Bar accuses lawyer of improper conduct

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The Bermuda Bar Council has accused lawyer Eugene Johnston of improper conduct in a legal dispute between the Corporation of Hamilton and the Ministry of Home Affairs.

Lawyer Jeffrey Elkinson alleged that Mr Johnston had failed to turn over documents after being removed as counsel in the case at a disciplinary tribunal last week.

Mr Johnston denied the allegation and said that he had placed a lien on the documents because the Corporation owed him more than $60,000.

He also argued that Graeme Outerbridge, the Mayor of Hamilton at the time, did not have the power to remove him as counsel.

The hearing heard that Mr Johnston and J2 Chambers had been hired to represent the Corporation.

In 2014, following the high-profile collapse of the Par-la-Ville hotel project, the Bermuda Government seized financial control of the Corporation which sparked a constitutional challenge by the municipality.

In December of that year, Mr Outerbridge sent Mr Johnston a letter to tell him that Marshall Diel & Myers would replace him as counsel and asked that he turn over all documents to them.

Mr Elkinson said that representatives for MDM made requests for the case files but that Mr Johnston failed to respond.

He said: “It’s not only the fact that he didn’t do what was requested by his client or MDM, he didn’t even bother responding to their e-mails and letters.”

When the constitutional complaint reached the Supreme Court in early 2015, both Mr Johnston and MDM appeared in court and claimed to represent the corporation.

While MDM sought to end the constitutional challenge, Mr Johnston sought to continue it.

A complaint to the Bar Council over the files was made and a tribunal was appointed, but during a hearing last April Mr Johnston said that there was a lien on the documents.

Mr Elkinson said Mr Johnston later wrote a letter denying any wrongdoing but stating that the documents would be prepared and “hopefully” made available to MDM by June 1 last year.

He added: “There was no delivery of files by June 1, 2016. There was never any delivery by June 1, 2017,” he said.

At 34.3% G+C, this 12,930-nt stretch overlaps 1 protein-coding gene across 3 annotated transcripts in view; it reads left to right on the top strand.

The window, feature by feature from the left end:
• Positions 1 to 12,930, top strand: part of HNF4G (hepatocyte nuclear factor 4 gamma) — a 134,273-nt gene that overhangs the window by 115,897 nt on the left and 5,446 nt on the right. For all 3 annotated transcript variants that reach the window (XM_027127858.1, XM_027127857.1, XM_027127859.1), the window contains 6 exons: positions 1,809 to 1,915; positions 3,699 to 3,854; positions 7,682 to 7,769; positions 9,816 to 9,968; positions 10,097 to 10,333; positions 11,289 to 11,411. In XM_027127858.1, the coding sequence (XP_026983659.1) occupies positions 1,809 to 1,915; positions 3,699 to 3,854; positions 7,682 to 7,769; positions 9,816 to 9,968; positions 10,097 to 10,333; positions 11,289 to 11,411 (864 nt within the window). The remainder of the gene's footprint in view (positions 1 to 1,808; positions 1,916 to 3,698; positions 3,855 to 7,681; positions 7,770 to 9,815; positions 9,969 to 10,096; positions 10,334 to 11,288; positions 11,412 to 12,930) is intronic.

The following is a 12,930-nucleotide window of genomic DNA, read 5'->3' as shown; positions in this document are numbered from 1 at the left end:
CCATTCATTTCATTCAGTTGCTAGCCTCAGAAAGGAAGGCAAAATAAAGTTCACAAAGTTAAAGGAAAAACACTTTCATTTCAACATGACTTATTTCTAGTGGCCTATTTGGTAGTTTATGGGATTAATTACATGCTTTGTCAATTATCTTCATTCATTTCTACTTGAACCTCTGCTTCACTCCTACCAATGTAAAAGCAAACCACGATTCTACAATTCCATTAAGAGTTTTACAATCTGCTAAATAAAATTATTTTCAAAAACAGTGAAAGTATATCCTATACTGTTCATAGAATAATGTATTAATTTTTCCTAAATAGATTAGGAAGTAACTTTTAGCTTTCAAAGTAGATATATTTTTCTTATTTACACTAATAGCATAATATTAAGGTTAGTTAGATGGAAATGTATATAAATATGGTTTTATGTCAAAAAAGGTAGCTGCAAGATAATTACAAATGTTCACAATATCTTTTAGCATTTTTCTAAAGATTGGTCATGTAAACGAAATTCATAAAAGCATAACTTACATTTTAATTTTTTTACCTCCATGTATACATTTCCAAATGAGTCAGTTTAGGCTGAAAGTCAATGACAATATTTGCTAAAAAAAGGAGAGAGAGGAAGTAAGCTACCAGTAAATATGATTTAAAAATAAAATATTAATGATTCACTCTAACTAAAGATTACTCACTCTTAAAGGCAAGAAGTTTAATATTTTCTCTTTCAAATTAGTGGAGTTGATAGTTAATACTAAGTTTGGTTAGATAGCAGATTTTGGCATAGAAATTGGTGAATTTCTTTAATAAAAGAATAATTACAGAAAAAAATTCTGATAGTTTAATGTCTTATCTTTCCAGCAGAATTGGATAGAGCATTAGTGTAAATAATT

Mark Diel of MDM told the tribunal the Corporation launched proceedings against J2 Chambers in the Supreme Court earlier this year to recover the files.

As a result, they received an order that the sum of money alleged to be owed in the lien would be held by the court and the files would be delivered to MDM.

But Mr Diel said: “We still did not receive the files as ordered so we had to issue contempt proceedings.”

He added that the files were received by the firm around three weeks ago.

Mr Diel questioned the nature of the lien, saying that J2 Chambers had received a $250,000 retainer from the Corporation and that when the files were received, they showed spending after the date that Mr Outerbridge had informed Mr Johnston that he was no longer representing the Corporation.

However during cross-examination Mr Johnston questioned if Mr Outerbridge had the power to take him off the record as he had been hired by the Corporation.

Mr Diel said he recalled that there had been a “factional dispute” in the Corporation at the time.

Mr Johnston suggested that the Corporation must have known about the $61,149 debt they had run up with J2 Chambers as far back as January of 2015.

Mr Diel said he remembered that J2 had requested a meeting during that period, but could not recall the reason.

He added: “I remember there was something about you wanting to meet.

“I don’t remember you complaining at that stage that they owed money.”

The hearing is expected to continue sometime next month.

It is The Royal Gazette’s policy not to allow comments on stories regarding court cases. As we are legally liable for any slanderous or defamatory comments made on our website, this move is for our protection as well as that of our readers.

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